Why Do Roman Numeral Clock Use the Roman Numeral IIII Instead of IV?

Roman numeral clock

One of the most traditional patterns used on Roman numeral clock. There have always been clocks, pocket watches, and wristwatches with Roman numerals on the dials as far back in history as we can tell. Owners of roman numeral clock, however, may have observed something odd or unexpected. While the Roman numeral system sometimes uses the typeface IV for the number 4, most timepieces use IIII. Of course, you may have questioned why, just like we did. Although there is never just one solution to an issue, here are a few potential solutions to this incredibly significant query.

Here, clockpluss.com provide three possible explanations for roman numeral clock using IIII rather than IV, along with a couple myths that just don’t make sense.

IIII Looks Better Than IV on the Dial

Roman numeral clock
Roman numeral clock

Personally, I think the four I’s were added for aesthetic purposes. Because of this, clocks and watches were regarded as both necessities and luxurious items that were only accessible to the wealthy. Therefore, when you look at a dial, the four single strokes on the lower right side of the face create a lovely balance opposite the VIII, which stands for the eight on the lower left. This results in a harmonious dial design, which is what everyone seeks in a high-end watch.

Diety Reverence – Roman God Jupiter

The IIII instead of the IV could have something to do with mythology, keeping in mind how ancient Roman numeral clock are and the fact that everyone from the Romans to the Greeks and other civilizations had their own kind of clocks. For instance, the Latin name IVPPITER was given to the Roman god of the sky and thunder, Jupiter. It’s possible that writing IV on a sundial or clock face was considered disrespectful to the gods.

Although this explanation makes sense in terms of time for sundials, there is no reason why the IIII wasn’t changed to IV when Roman numeral clock first debuted. Unless future generations continued to value the myths. Although this may have been the initial justification, it doesn’t appear sufficient to justify continuing it once the Swiss watchmaking industry gained control.

IIII Was the Easiest Way to Read 4 for the Non-Educated

Roman numeral clock
Roman numeral clock

In light of the fact that sundials and the first tower Roman numeral clock date to the medieval ages, it is probable that choosing the IIII over the IV was a decision made entirely out of consideration for the general populace. Many people were illiterate back then because education wasn’t required. Therefore, it’s possible that they might comprehend the literal number four rather than the IV because of the four lines. The choice to employ the specific marks may have been made out of respect for the population of uneducated farmers and workers.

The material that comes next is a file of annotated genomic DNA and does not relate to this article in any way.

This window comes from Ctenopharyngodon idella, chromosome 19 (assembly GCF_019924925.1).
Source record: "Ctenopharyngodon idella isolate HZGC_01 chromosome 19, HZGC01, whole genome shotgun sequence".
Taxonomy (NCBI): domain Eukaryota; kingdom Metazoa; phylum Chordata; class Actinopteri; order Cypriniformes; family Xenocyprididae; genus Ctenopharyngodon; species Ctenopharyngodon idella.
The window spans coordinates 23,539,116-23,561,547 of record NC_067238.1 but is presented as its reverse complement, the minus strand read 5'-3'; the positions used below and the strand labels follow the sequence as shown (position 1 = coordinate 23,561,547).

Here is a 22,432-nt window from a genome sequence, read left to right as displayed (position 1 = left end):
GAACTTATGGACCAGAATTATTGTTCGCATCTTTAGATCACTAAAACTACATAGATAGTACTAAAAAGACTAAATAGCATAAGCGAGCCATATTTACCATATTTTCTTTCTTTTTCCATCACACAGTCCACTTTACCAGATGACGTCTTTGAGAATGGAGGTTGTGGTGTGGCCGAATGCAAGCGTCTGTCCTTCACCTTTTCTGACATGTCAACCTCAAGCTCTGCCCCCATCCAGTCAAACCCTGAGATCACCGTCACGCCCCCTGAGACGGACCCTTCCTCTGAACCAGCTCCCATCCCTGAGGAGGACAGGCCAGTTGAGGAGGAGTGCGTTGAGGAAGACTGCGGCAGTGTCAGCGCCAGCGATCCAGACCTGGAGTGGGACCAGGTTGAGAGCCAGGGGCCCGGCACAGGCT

Royalty and Technology

Other theories are held by some watch enthusiast organizations, but they don’t seem to hold up to closer examination. For instance, there is a legend that Louis XIV demanded that a watch made for him that was utilizing the IV be altered to the IIII. While that might be the case in a particular incident, it is unquestionably not the case for the IIII over IV ideas genre as a whole. The timing is simply many millennia late. The IIII has been in use for many centuries.

If one believed that royalty was to blame (or credit), the alternative royalty myth may seem more convincing. For instance, Charles V, King of France, advised a watchmaker to use the IIII form in the late 14th century because he believed taking the IV form was unlucky, signaling that his title (or generational nomenclature) would be in jeopardy. It almost seems feasible given that the majority of Roman numeral clock of that century used the IIII, but even clocks in England and other nations utilized the IIII.

Other Theories

Roman numeral clock
Roman numeral clock

Others propose that it has to do with how much metal is wasted when making the four IIII numerals as opposed to the individual IIII numerals since more metal is wasted when making the four IIII numerals. Perhaps in the past, making a V was more difficult than making three additional I’s, but when cutting techniques advanced, it would have been the first thing to alter.

Another idea that was anticipated was the inclusion of technology. Obviously, primitive technology. Some claim that if the Roman numeral clock read IV, the old-fashioned striking clocks would have had to strike a mild tone for the I and a harsh tone for the V. That is ludicrous considering that the typography of the numbers on the clock could not have been recognized and repeated by early chiming Roman numeral clock. Instead, regardless of how the numerals appeared, they would have rung one chime at one, two at two, three at three, four at four, and so on around the dial.

True watch pundits are left in a quandary by the abundance of theories and concepts surrounding the IIII against the IV. However, when you see gorgeous watch dials utilising the IIII in all its grandeur as a design feature juxtaposed to the VIII in today’s day and age, there shouldn’t be any debate.

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